Florist holding bouquet of flowers ready for delivery.

(© deagreez -

RALEIGH, N.C. — If the customer really is always right, a whole lot of florists are not going to like what they read next. Researchers from North Carolina State University report that when it comes to floral arrangements, consumer preferences don’t necessarily match up with the designs florists learn to construct.

Researchers explain that while certain flower species are very important to consumers, they also pay attention to the overall symmetry of the arrangement and the colors in use. More specifically, consumers reported absolutely loving roses and even said they would be willing to pay more to see them included in floral arrangements. Conversely, consumers seem to have little use for chrysanthemums, a Mother’s Day staple.

These findings may be quite beneficial to florists, says Vanessa Woods, an NC State doctoral student in horticultural science and co-author of a paper describing the research.

“There’s little research about what consumers prefer in floral arrangements, which is seen by many in the horticulture industry to be an art form,” Woods says in a university release. “This is an industry in which products need to be sold quickly, but there’s not much information on what people actually want.”

Researchers followed over 120 people to conduct this project and made use of eye-trackers in a lab setting in order to test certain elements of floral design theory. Many florists use this concept to create arrangements, that are supported by real consumer preferences.

Study authors tested and analyzed numerous design theory elements, including line (whether a straight or moving line can be drawn through the center of the arrangement), symmetry (whether the arrangement mirrors itself when you draw a straight line through the middle of the arrangement), and color (do the arrangements have one, contrasting, similar or assorted colored flowers?).

Flower bouquet
Flower bouquet (Photo by jessie daniella on Unsplash)

Next, to test each of these elements, the research team distributed photos of various flower arrangements and asked consumers about their preferences as well as the prices they’d be willing to pay for the arrangements. The study authors then used eye-tracking technology to gather insights into the flower arrangements that captured consumer attention, and on a more detailed level, where eyes were drawn to in the designs.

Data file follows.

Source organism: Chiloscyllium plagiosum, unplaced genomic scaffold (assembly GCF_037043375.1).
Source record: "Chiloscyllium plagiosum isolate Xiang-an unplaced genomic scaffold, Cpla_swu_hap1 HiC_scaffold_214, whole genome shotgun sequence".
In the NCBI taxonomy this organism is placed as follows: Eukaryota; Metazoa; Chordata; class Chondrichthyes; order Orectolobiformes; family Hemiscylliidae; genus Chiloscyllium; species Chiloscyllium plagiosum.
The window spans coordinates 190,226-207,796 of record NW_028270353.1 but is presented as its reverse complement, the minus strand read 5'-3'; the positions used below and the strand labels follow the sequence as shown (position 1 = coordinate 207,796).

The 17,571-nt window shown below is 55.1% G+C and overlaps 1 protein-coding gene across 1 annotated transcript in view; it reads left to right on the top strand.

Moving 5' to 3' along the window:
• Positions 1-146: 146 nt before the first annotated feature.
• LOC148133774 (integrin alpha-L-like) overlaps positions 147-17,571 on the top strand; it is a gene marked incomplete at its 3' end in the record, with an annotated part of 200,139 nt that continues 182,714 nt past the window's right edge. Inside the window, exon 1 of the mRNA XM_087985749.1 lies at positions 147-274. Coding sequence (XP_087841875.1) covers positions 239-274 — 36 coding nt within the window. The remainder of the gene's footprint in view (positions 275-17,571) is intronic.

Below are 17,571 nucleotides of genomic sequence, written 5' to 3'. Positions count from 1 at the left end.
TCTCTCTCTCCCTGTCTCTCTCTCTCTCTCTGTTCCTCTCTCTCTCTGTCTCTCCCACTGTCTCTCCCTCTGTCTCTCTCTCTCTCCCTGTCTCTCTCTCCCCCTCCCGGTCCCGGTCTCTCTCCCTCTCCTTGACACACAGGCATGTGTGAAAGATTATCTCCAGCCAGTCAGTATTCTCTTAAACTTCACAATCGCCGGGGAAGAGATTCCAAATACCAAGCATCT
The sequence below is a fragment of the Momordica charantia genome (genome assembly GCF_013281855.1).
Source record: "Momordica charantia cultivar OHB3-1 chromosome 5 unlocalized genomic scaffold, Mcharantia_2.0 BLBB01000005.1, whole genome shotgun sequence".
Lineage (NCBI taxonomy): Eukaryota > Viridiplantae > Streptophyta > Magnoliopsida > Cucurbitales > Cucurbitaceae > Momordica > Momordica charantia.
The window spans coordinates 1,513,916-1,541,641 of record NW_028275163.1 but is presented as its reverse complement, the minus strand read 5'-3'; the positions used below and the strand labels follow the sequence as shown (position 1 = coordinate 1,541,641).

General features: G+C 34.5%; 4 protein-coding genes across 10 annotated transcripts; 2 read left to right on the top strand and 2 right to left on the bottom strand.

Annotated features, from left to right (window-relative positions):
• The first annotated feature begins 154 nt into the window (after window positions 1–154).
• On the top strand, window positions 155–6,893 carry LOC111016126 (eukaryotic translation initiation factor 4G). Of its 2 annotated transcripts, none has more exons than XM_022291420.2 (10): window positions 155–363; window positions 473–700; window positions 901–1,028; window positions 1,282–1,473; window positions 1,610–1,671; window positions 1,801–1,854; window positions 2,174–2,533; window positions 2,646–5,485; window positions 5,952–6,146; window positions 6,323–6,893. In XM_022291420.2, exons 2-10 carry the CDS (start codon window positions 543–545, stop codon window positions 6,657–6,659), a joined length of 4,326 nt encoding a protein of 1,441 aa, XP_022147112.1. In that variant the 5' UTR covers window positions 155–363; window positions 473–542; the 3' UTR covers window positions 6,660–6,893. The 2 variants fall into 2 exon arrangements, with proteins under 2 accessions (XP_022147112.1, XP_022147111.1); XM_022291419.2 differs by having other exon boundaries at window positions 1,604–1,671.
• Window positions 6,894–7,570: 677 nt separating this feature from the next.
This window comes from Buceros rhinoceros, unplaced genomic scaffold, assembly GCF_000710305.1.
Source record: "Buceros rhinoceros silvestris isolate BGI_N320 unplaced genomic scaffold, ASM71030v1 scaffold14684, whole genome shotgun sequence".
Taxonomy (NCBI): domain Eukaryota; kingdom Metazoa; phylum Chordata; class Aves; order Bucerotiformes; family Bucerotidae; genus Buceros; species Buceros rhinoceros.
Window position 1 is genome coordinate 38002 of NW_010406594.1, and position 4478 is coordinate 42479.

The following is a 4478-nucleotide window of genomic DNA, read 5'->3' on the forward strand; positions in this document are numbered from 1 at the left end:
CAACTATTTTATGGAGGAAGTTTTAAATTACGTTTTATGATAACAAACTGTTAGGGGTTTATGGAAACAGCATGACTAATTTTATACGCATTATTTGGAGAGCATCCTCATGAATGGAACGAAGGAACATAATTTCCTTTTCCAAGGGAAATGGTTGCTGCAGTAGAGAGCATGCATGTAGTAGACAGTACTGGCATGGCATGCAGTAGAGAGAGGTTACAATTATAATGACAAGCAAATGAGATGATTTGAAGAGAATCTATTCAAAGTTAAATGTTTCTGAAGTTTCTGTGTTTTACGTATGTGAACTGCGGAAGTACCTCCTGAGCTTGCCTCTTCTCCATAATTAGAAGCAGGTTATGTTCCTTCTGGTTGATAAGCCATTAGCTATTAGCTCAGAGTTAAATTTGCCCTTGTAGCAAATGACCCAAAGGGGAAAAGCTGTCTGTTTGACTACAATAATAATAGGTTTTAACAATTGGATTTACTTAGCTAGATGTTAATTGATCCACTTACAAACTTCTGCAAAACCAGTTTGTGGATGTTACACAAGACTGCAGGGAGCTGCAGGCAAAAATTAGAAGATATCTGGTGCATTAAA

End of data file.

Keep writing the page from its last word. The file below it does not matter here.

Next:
Ensuing results confirmed consumers were far more concerned with flower species than any of the design theory elements. Study authors say they were not surprised by these results.

“Americans have a love affair with roses,” Woods explains. “When roses are part of an arrangement, people really value that. They think it’s more expensive, they’re willing to pay more for it and they spend more time looking at that arrangement.”

Man giving woman bouquet of roses, flowers
(© Syda Productions –

Consumers showed no preference regarding the line element; they preferred straight lines and curving lines in designs about equally. However, they did prefer floral arrangements that were more symmetrical rather than less. Additionally, consumers tended to be especially wary of arrangements with just one flower color. Instead, they preferred similar colors or colors close to each other on the color wheel; purples with reds, for example.

“Our study is about general preferences of consumers,” concludes Melinda Knuth, an assistant professor of horticultural science at NC State and certified floral designer. “There is still room for creativity and flair in floristry – someone’s perfect bouquet might not be everyone’s. We are just trying to quantify these general preferences in a way that helps the floral industry thrive. This study gives us ground work to begin looking at niche preferences of floral consumers. Just like other art forms, there’s variety in preferences.”

The study is published in the journal HortScience.

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About John Anderer

Born blue in the face, John has been writing professionally for over a decade and covering the latest scientific research for StudyFinds since 2019. His work has been featured by Business Insider, Eat This Not That!, MSN, Ladders, and Yahoo!

Studies and abstracts can be confusing and awkwardly worded. He prides himself on making such content easy to read, understand, and apply to one’s everyday life.

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1 Comment

  1. Flowers name says:

    This article talks about how what people like in flower arrangements doesn’t always match what florists are taught. For example, consumers care more about the types of flowers used, like roses, than how symmetrical or colorful the arrangement is. The study used fancy technology to figure out what catches people’s attention in flower designs. It’s helpful for florists to know what customers want so they can sell more flowers. Great job to the author for sharing this useful information!